Letting The Buyer Do The R & D
This all reads suspiciously if not pathetically like another grumpy old man bemoaning the winds of change, which of course it is. And it also explains, if further explanation were required, my affectation with classic cars and the excuse I need to update my Lancia Gamma woes. (Actually this is in response to at least three, count ‘em, three, queries as to its health). As I write Mr Barratt and his boys are enjoying the festive break before returning, suitably rejuvenated I hope, to the piles of rusting, seized and bent bits that sit disconsolately on pallets in his workshop. But turning two buggered engines – one apparently rescued from a ditch, the other driven perhaps a tad too enthusiastically by yrs. trly. – into one robust runner is a task riven with pitfalls. For example, the full compliment of gaskets and seals it took several weeks and many phone calls and e-mails to assemble may or may not be all present and correct and with this particular engine there is a serious risk that the cylinder liners can ‘drop’ if the paper-thin gaskets twixt block and barrels are damaged. In which case starting all over again (with virtually unobtainable gaskets) is mandatory.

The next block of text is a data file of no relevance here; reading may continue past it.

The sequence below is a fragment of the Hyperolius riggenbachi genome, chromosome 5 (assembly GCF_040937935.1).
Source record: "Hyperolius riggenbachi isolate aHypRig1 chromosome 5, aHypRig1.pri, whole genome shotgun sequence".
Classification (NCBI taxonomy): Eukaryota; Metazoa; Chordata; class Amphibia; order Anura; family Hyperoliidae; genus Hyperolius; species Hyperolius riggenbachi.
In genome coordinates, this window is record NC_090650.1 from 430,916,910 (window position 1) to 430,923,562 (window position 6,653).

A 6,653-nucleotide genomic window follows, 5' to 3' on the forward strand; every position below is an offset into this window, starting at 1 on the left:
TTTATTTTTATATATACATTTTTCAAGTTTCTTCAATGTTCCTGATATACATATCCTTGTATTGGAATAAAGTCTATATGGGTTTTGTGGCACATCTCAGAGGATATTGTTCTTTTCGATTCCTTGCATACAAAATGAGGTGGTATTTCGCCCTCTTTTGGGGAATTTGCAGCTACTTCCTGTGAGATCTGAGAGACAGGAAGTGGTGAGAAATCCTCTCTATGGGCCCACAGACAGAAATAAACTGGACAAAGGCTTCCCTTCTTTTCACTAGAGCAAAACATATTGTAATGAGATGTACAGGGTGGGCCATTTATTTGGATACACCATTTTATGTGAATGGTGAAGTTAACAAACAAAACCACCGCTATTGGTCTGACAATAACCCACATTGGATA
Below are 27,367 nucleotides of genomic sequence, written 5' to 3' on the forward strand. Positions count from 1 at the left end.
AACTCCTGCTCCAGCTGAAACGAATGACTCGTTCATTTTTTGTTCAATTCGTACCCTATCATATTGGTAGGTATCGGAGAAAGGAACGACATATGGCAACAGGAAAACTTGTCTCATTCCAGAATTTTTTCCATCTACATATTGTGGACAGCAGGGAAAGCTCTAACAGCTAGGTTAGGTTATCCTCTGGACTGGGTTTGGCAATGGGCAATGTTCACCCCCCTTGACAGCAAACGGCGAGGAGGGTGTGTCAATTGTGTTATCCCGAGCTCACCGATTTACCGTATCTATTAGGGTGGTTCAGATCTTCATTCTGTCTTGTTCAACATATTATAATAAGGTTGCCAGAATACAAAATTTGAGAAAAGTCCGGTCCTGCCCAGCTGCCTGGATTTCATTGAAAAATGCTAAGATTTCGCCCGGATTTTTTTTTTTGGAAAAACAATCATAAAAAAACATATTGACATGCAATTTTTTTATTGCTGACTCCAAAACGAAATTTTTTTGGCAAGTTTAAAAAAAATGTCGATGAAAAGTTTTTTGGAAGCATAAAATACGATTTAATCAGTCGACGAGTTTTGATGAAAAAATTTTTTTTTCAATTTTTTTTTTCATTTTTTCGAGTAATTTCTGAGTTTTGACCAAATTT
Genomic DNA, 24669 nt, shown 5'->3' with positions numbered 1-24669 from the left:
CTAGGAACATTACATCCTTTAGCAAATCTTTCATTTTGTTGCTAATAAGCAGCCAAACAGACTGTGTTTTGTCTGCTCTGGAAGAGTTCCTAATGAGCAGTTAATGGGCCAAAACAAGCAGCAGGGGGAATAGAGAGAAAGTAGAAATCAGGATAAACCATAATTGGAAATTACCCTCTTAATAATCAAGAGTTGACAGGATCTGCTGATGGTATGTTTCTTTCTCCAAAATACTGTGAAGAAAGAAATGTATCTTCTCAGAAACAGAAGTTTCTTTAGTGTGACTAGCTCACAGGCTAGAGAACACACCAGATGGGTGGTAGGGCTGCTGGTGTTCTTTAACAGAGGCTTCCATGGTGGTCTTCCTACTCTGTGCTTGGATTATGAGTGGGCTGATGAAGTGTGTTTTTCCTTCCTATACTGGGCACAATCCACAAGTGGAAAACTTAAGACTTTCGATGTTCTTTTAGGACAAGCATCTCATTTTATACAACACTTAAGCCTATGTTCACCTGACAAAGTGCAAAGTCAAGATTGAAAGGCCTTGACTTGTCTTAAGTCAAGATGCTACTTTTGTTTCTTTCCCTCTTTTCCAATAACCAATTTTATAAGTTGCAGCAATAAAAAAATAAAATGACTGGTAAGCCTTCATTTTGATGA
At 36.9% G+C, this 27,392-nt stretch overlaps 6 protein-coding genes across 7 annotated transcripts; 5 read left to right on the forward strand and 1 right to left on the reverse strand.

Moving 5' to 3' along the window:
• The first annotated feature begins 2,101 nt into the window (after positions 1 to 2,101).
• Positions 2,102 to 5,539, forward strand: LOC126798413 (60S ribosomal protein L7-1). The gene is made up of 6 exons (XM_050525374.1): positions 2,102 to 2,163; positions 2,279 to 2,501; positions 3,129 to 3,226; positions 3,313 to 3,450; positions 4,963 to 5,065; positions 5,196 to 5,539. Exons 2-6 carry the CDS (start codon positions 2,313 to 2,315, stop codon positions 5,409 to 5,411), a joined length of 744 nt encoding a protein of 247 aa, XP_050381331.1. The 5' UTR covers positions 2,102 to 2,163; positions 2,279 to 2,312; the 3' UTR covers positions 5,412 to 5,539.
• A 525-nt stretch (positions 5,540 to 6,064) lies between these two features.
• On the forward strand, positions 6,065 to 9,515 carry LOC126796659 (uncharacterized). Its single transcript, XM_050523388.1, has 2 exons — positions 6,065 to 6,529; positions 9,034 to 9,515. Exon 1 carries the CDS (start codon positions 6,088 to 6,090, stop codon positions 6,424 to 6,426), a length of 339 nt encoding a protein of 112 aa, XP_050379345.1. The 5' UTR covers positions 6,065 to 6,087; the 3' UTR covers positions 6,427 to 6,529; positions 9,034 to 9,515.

It begs the questions why don’t you forgot all this nonsense and get yourself a nice Mazda MX-5 or, more importantly, what were Lancia’s engineers thinking when they designed and didn’t properly develop this big boxer engine? Brilliant though the basic design was and remains, i.e. smooth, relatively compact and immensely torquey, did they really think it was acceptable to let the first few thousand owners discover its weaknesses? Lancia actually has quite a record in this department, most notably in the use of substandard steel for their early ‘70s Beta saloons which were often rusty before they left the showrooms and the suicide brakes on their otherwise divine Montecarlo coupe, which they pulled from production for two years whilst they (crudely) sorted the problem.
Like the race to compel us all to adopt the e-book, they didn’t consider the price that might be paid which in their case was the relegation of a once proud and innovative marque to nothing more than a badge-engineered Fiat. And yet, and yet I shall stick with my sexy old girl and my heaving shelves of dusty dead trees.